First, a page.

RIYADH: Canada’s annual inflation rate accelerated in March to 6.7 percent, a full percentage point higher than in February and well above expectations, driven by widespread price pressures, Statistics Canada data showed on Wednesday.
The rate is the highest since January 1991, when it hit 6.9 percent, and was above the Bank of Canada’s 1 percent-3 percent control range for the 12th consecutive month. Analysts surveyed by Reuters had forecast inflation would rise to 6.1 percent in March.
“Prices increased against the backdrop of sustained price pressure in Canadian housing markets, substantial supply constraints and geopolitical conflict, which has affected energy, commodity, and agriculture markets,” Statscan said.
The CPI common measure, which the Bank of Canada says is the best gauge of the economy’s performance, rose to 2.8 percent from a revised 2.7 percent in February. CPI trim was 4.7 percent and CPI median was 3.8 percent.
South Africa's annual inflation hits 5.9%
South Africa’s consumer inflation rose to 5.9 percent year on year in March from 5.7 percent in February, data from Statistics South Africa showed on Wednesday, driven mainly by fuel on the back of higher oil prices because of the war in Ukraine.
The increase in the headline number was slightly below analysts’ forecasts for 6 percent annual inflation, as food prices which have also been affected by the Russia-Ukraine conflict rose slightly less in March than in February.
March’s month-on-month consumer inflation was 1.0 percent compared with 0.6 percent in February, in line with economists’ predictions.
The March figures mean inflation remained just within the central bank’s 3 percent-6 percent target range, at a joint five-year high along with December’s reading.
Stripping out energy prices, producer prices rose 14 percent year-on-year.
Japan March exports rise 14.7%
Japan’s exports rose 14.7 percent in March from a year earlier, Ministry of Finance data showed on Wednesday.
That was weaker than the 17.5 percent increase expected by economists in a Reuters poll, and followed growth of 19.1 percent in February.
March imports gained 31.2 percent year-on-year, versus the median estimate for a 28.9 percent increase.
The trade balance came to a deficit of 412.4 billion yen ($3.19 billion), versus a median estimate for a 100.8 billion yen deficit.
German producer prices at record high
German producer prices rose 30.9 percent on the year in March, reflecting the effects of the war in Ukraine for the first time, data from the Federal Statistics Office showed on Wednesday.
March’s figures mark six consecutive months of increasingly steeper increases, mainly due to rising energy prices, according to the statistics office.
“These results should already contain first implications deriving from Russia’s attack on Ukraine,” said the office.
The jump in factory gate costs, considered a leading indicator for consumer prices, was the biggest since records started in 1949, the statistics office said.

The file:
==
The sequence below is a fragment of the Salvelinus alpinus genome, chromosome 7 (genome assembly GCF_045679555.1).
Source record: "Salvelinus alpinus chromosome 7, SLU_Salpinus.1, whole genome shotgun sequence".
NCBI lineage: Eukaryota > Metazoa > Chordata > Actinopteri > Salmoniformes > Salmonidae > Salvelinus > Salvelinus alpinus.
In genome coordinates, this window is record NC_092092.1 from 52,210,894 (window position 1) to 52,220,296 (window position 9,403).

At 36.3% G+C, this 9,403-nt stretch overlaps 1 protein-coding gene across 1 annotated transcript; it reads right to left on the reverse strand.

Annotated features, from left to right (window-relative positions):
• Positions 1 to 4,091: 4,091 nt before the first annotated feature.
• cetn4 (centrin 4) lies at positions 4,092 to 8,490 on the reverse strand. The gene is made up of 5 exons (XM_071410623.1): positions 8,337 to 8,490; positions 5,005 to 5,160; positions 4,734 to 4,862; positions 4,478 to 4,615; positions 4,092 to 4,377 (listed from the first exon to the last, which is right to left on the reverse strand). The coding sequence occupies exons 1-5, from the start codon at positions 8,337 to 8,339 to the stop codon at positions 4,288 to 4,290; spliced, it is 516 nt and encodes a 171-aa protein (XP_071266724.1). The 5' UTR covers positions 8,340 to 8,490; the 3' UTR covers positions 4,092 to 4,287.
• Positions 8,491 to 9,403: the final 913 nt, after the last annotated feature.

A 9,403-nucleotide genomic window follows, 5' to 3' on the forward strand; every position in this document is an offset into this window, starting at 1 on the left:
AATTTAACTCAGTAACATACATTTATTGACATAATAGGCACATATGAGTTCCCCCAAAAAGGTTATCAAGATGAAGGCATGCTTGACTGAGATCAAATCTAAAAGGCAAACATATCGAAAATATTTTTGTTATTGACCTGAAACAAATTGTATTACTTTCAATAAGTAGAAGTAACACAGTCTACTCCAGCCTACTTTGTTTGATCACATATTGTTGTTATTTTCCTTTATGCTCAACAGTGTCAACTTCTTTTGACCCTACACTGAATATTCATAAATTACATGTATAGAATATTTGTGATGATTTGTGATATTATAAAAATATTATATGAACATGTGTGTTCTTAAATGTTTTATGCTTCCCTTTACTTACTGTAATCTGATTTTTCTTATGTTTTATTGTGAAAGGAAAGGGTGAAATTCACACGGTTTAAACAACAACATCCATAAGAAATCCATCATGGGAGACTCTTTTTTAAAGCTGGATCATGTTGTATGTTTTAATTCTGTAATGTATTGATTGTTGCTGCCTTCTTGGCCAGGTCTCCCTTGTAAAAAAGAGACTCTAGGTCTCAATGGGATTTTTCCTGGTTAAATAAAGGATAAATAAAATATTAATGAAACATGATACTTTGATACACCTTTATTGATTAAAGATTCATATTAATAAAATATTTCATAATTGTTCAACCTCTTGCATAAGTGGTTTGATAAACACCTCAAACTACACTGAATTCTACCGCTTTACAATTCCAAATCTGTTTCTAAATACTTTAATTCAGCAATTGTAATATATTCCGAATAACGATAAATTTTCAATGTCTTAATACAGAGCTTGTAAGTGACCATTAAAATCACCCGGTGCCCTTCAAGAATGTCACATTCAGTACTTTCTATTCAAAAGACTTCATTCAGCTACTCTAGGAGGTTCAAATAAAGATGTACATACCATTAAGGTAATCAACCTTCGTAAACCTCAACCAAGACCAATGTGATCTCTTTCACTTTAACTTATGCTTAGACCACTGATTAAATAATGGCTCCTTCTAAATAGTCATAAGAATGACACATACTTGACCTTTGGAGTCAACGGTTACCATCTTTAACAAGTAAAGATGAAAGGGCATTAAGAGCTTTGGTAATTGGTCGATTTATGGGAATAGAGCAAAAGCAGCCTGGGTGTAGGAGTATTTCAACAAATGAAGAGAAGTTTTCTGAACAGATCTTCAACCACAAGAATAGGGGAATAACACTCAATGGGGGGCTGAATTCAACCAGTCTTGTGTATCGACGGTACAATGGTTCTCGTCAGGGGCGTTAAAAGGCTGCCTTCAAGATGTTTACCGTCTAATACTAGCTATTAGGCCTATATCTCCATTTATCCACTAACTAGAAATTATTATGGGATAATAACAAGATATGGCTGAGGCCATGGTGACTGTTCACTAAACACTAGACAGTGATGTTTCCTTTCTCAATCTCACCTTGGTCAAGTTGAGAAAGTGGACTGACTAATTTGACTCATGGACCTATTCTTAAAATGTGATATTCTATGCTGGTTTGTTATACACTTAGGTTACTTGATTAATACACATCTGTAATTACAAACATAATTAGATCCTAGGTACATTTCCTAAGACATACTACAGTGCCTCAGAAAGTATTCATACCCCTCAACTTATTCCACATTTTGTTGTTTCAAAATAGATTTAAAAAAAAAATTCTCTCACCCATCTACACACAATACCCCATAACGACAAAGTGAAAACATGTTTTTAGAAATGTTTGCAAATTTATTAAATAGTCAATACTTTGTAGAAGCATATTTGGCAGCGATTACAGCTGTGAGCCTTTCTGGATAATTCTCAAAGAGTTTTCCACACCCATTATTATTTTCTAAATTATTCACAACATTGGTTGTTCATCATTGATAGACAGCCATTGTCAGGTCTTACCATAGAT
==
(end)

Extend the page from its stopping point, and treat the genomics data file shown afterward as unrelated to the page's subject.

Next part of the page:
Producer prices registered a jump of 4.9 percent compared to the previous month.
Eurozone production rebounds as expected
Eurozone industrial production rebounded as expected in February from a January slump thanks to stronger output of consumer goods, which offset declines in the output of energy and capital goods, data showed on Wednesday.
The EU’s statistics office Eurostat said industrial output in the 19 countries sharing the euro rose 0.7 percent month-on-month for a 2.0 percent year-on-year gain, rebounding from declines of 0.7 percent for the month 1.5 percent year-on-year in January.
Economists polled by Reuters had expected the 0.7 percent monthly increase in February and had forecast a 1.5 percent annual rise.
The data comes largely from before the start of the Russian invasion of Ukraine on Feb. 24 — an event that severely shook business sentiment in March.
US mortgage interest rates
The average interest rate on the most popular US home loan climbed to a 12-year high last week and fewer homebuyers sought properties in a sign that the Federal Reserve’s aim of cooling the housing market may be beginning to have an impact, data from the Mortgage Bankers Association showed on Wednesday.
The average contract rate on a 30-year fixed-rate mortgage increased to 5.2 percent in the week ended April 15 from 5.13 percent a week earlier, the MBA survey showed. It has risen 2 percentage points from one year ago.
The bulk of the run up, however, has occurred since the start of the year, causing the fastest climb in home-financing costs in decades as the Fed abandoned a cautious approach to raising its benchmark overnight lending rate in favor of swifter and more decisive action to bring down persistently high inflation.
China keeps lending benchmark unchanged
China kept its benchmark lending rates for corporate and household loans steady at its April fixing on Wednesday, defying expectations, as Beijing has become more cautious in rolling out easing measures to aid a slowing economy.
The one-year loan prime rate was kept at 3.7 percent, same as previously, and the five-year was unchanged at 4.6 percent.
A vast majority of the 28 traders and analysts surveyed in a snap Reuters poll this week expect a reduction this month. Among them, 11, or 39 percent of all respondents, predicted a marginal cut of 5 basis points in both rates.
Most new and outstanding loans in China are based on the one-year LPR. The five-year rate influences the pricing of mortgages.
(With input from Reuters)